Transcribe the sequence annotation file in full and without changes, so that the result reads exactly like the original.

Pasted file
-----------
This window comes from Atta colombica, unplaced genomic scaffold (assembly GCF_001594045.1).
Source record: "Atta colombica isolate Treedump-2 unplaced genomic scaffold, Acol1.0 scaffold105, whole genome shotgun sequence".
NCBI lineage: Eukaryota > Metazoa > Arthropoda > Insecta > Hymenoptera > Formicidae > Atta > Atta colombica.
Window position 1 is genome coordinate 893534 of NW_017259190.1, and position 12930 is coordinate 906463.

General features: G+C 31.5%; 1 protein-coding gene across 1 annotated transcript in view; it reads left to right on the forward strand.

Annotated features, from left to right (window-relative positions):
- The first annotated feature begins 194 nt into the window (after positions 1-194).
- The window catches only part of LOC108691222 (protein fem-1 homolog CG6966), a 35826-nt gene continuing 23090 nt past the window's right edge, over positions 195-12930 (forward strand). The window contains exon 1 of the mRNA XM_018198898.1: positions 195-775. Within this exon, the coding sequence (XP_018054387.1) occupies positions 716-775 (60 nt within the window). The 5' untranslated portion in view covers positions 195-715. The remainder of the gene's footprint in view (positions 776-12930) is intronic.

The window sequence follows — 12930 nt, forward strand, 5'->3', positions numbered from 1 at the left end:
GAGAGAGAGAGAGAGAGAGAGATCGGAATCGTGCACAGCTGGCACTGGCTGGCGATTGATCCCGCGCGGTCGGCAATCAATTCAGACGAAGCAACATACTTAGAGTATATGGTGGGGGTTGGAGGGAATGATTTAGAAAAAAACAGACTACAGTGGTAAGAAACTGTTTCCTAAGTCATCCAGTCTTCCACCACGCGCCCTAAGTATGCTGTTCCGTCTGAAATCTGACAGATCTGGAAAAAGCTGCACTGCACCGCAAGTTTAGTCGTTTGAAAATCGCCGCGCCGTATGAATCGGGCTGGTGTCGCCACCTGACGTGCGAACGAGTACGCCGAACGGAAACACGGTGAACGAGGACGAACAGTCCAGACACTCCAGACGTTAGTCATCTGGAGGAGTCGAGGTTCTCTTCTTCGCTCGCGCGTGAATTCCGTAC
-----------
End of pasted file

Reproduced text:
This window comes from Atta colombica, unplaced genomic scaffold (assembly GCF_001594045.1).
Source record: "Atta colombica isolate Treedump-2 unplaced genomic scaffold, Acol1.0 scaffold105, whole genome shotgun sequence".
NCBI lineage: Eukaryota > Metazoa > Arthropoda > Insecta > Hymenoptera > Formicidae > Atta > Atta colombica.
Window position 1 is genome coordinate 893534 of NW_017259190.1, and position 12930 is coordinate 906463.

General features: G+C 31.5%; 1 protein-coding gene across 1 annotated transcript in view; it reads left to right on the forward strand.

Annotated features, from left to right (window-relative positions):
- The first annotated feature begins 194 nt into the window (after positions 1-194).
- The window catches only part of LOC108691222 (protein fem-1 homolog CG6966), a 35826-nt gene continuing 23090 nt past the window's right edge, over positions 195-12930 (forward strand). The window contains exon 1 of the mRNA XM_018198898.1: positions 195-775. Within this exon, the coding sequence (XP_018054387.1) occupies positions 716-775 (60 nt within the window). The 5' untranslated portion in view covers positions 195-715. The remainder of the gene's footprint in view (positions 776-12930) is intronic.

The window sequence follows — 12930 nt, forward strand, 5'->3', positions numbered from 1 at the left end:
GAGAGAGAGAGAGAGAGAGAGATCGGAATCGTGCACAGCTGGCACTGGCTGGCGATTGATCCCGCGCGGTCGGCAATCAATTCAGACGAAGCAACATACTTAGAGTATATGGTGGGGGTTGGAGGGAATGATTTAGAAAAAAACAGACTACAGTGGTAAGAAACTGTTTCCTAAGTCATCCAGTCTTCCACCACGCGCCCTAAGTATGCTGTTCCGTCTGAAATCTGACAGATCTGGAAAAAGCTGCACTGCACCGCAAGTTTAGTCGTTTGAAAATCGCCGCGCCGTATGAATCGGGCTGGTGTCGCCACCTGACGTGCGAACGAGTACGCCGAACGGAAACACGGTGAACGAGGACGAACAGTCCAGACACTCCAGACGTTAGTCATCTGGAGGAGTCGAGGTTCTCTTCTTCGCTCGCGCGTGAATTCCGTAC